Ewan McGregor and Charley Boorman’s third epic road trip couldn’t have come at a better time. Knowing they would return this year with Long Way Up was some of the better news we’ve received recently. The weekly episodes on Apple TV have been something to anticipate, and will surely be one of the TV highlights of 2020. However, I dare say it’s been much more than that for some.
Long Way Up is exactly the kind of show that we needed this year. With everything that has happened since January, 2020 has felt like a year-long advent calendar where with each door you open, another bad thing this way comes. From starting the year with the threat of World War 3 looming large, to an event-of-the-century pandemic, it’s been tough to catch a break, and that barely scratches the surface. Of course, events like these don’t occur in a vacuum. Everyday life has been up-ended, and the future for so many people looks a little gloomy to say the least.
Escapism was sorely needed
The coronavirus pandemic has seen lives put on hold all around the world. Entire industries came to a standstill more or less overnight; businesses had to shut their doors and jobs were lost. People had to cancel or postpone holidays and weddings; hold funerals with very limited numbers if that was even allowed, and months went by without any of us being able to meet friends and family in the flesh.
Long Way Up, whilst certainly not curing the root problem, has helped to remedy some of the symptoms. It’s been great to see the guys on this journey week in, week out. The places they’ve visited and the people they’ve met have been full of stories and character, which was nice to see that in a time where safe travel has been off the cards. The show has been a window to the rest of the world when heading out into it hasn’t been an option. It has helped to break up the cabin fever that is an unfortunate byproduct of lengthy lockdowns even if we haven’t been a physical part of the trip ourselves.
However, Long Way Up has been a shining light for a few other reasons
It’s very easy during hard times to lose sight of the good things in life. When those hard times show no sign of ending in the near future, the good stuff can slide even further out of reach. Long Way Up has served as more than just a travel doc though – it has been a wonderful reminder of so many positive things as well.
Take the two people responsible for all of this in the first place, for example. Ewan McGregor and Charley Boorman share such an infectious friendship. This was clear from the very first trip they did together – Long Way Round – back in 2004. There is such a huge sense of fun and camaraderie when the two pair up, especially during the harder stretches. It provides such a lift because they’re two pals on an adventure, and everyone can relate to that. Long Way Up has been a reminder of the good times we’ve shared with friends and the scrapes we’ve inevitably gotten into along the way.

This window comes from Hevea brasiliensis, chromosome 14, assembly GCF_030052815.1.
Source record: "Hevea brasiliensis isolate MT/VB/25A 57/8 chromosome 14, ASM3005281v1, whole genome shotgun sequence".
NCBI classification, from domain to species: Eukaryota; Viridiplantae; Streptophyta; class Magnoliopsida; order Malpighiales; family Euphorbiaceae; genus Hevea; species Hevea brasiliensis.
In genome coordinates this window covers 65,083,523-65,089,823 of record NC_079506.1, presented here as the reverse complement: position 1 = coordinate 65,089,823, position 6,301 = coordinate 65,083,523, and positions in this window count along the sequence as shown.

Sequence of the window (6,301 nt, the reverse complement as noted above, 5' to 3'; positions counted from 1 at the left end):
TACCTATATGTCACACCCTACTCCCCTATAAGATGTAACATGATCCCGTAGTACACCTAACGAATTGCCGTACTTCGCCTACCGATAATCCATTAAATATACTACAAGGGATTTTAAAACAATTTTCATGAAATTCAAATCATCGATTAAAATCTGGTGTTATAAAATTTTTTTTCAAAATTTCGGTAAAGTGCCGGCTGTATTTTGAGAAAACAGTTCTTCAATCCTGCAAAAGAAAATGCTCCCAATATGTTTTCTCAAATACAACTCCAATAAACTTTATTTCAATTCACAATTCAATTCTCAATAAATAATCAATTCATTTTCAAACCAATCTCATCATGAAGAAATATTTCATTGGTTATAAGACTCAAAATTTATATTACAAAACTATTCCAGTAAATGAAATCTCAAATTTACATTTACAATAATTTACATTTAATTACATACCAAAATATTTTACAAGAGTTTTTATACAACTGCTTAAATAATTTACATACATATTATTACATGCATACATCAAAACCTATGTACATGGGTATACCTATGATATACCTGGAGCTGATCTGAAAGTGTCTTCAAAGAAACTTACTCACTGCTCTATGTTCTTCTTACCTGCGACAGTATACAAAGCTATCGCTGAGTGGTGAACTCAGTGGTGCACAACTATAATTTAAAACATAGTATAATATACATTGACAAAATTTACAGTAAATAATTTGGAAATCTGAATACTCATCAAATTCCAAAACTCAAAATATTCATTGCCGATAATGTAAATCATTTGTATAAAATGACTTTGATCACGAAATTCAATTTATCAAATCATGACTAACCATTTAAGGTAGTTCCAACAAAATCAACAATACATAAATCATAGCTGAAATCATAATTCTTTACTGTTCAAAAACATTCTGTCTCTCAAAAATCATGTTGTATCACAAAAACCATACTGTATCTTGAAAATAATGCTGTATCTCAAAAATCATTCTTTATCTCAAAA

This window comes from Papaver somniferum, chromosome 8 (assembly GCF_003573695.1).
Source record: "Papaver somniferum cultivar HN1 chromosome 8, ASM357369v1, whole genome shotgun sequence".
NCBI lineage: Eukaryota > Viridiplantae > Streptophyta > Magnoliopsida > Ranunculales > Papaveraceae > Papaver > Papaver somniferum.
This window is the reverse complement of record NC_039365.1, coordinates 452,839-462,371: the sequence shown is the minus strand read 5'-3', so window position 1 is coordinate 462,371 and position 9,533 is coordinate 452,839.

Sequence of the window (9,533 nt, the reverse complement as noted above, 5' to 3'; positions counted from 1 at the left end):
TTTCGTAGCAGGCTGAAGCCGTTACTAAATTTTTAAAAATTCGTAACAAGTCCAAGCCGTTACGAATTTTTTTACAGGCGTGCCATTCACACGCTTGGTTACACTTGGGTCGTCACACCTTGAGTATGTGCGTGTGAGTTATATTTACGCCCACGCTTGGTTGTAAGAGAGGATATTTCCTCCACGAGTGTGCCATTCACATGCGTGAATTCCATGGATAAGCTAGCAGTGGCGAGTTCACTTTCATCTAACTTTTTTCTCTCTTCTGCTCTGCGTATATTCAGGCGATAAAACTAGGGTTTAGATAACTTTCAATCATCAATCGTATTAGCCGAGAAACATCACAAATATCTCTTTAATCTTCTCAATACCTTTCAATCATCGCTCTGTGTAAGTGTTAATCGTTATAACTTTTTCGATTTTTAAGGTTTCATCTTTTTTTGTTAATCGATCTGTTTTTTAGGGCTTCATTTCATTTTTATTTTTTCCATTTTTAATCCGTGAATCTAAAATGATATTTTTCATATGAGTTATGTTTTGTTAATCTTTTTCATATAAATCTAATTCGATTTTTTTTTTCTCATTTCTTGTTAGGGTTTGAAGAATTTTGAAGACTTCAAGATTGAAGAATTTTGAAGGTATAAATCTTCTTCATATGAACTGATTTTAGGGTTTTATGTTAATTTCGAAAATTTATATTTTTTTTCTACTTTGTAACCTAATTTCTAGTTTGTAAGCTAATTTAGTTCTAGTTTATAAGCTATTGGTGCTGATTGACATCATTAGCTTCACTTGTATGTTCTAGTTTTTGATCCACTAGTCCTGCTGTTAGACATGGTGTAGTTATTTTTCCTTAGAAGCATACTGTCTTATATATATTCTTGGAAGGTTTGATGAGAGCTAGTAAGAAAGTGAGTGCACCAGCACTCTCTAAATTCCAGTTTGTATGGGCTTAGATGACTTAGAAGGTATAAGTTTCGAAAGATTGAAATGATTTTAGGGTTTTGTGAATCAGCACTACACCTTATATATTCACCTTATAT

Faith in humanity somewhat restored
All throughout the trip, the guys visited different communities in every country they passed through. They experienced the people and the cultures that were every bit as important to the journey as the miles that it consisted of. Everywhere they went, they met good people, whether they were charity workers, people running foundations to help save the rainforest, or even just local villagers. There was so much goodwill to be found around every corner, and it was such a breath of fresh air. We’re currently at a point in history where it seems like everyone is at each other’s throats for one reason or another, and here we got to see literal strangers pulling together to help make this dream trip a reality. It was refreshing, and so uplifting as well.
Hurdles always make for the best memories
Long Way Up, like the two trips that came before it, wasn’t without its hiccups. These ranged from the electric bikes not coping with extreme temperatures, to having to find a safe way to navigate through places that were essentially ‘no travel’ zones. Things were rarely straightforward, but they always managed to work themselves out. It does make you feel like anything is possible. When you’re watching what is essentially just a camera crew work together to lift a massive truck off the ground in order to get it back on the road after getting caught on a boulder, it sounds stupid, but it puts things in perspective. You realise that there are solutions to just about every problem, regardless of how out-there they might need to be.
This trip that presented a lot of challenges that hadn’t been encountered before, alongside the usual obstacles everyone had expected. However, everything was taken a step at a time, and eventually, each hurdle was overcome.
This was the show we all needed this year
To name a travel documentary as the beacon of light in such unprecedented times feels daft, but here we are. Long Way Up has been the smattering of feel-good energy that has been so sorely lacking of late. Whether you view it as an alternative travel programme or a chance to see a group of people having the time of their lives, there is so much goodness to take away from it. The previous trips were great, but this one felt a little bit more special thanks to how much respite from the real world it brought with it.